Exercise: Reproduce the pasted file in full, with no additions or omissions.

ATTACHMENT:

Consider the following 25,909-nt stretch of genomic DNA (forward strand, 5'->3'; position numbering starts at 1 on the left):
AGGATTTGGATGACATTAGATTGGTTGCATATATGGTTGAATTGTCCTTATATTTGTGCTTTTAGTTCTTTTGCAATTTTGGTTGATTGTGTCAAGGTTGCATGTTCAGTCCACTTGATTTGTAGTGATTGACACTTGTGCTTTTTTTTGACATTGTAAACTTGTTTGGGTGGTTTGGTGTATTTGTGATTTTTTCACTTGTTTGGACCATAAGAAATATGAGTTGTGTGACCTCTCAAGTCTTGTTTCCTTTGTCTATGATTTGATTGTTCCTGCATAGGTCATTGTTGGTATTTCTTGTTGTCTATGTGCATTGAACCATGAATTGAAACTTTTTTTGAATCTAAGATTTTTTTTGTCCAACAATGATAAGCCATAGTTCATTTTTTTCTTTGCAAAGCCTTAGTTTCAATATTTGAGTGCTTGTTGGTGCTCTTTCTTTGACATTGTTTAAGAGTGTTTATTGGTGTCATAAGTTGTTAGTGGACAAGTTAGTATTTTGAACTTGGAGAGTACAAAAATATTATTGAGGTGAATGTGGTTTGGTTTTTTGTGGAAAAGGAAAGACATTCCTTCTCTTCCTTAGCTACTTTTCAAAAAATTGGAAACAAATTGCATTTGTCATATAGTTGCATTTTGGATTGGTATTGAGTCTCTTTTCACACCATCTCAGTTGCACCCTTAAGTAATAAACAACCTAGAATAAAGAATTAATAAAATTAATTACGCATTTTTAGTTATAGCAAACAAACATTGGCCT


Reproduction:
Consider the following 25,909-nt stretch of genomic DNA (forward strand, 5'->3'; position numbering starts at 1 on the left):
AGGATTTGGATGACATTAGATTGGTTGCATATATGGTTGAATTGTCCTTATATTTGTGCTTTTAGTTCTTTTGCAATTTTGGTTGATTGTGTCAAGGTTGCATGTTCAGTCCACTTGATTTGTAGTGATTGACACTTGTGCTTTTTTTTGACATTGTAAACTTGTTTGGGTGGTTTGGTGTATTTGTGATTTTTTCACTTGTTTGGACCATAAGAAATATGAGTTGTGTGACCTCTCAAGTCTTGTTTCCTTTGTCTATGATTTGATTGTTCCTGCATAGGTCATTGTTGGTATTTCTTGTTGTCTATGTGCATTGAACCATGAATTGAAACTTTTTTTGAATCTAAGATTTTTTTTGTCCAACAATGATAAGCCATAGTTCATTTTTTTCTTTGCAAAGCCTTAGTTTCAATATTTGAGTGCTTGTTGGTGCTCTTTCTTTGACATTGTTTAAGAGTGTTTATTGGTGTCATAAGTTGTTAGTGGACAAGTTAGTATTTTGAACTTGGAGAGTACAAAAATATTATTGAGGTGAATGTGGTTTGGTTTTTTGTGGAAAAGGAAAGACATTCCTTCTCTTCCTTAGCTACTTTTCAAAAAATTGGAAACAAATTGCATTTGTCATATAGTTGCATTTTGGATTGGTATTGAGTCTCTTTTCACACCATCTCAGTTGCACCCTTAAGTAATAAACAACCTAGAATAAAGAATTAATAAAATTAATTACGCATTTTTAGTTATAGCAAACAAACATTGGCCT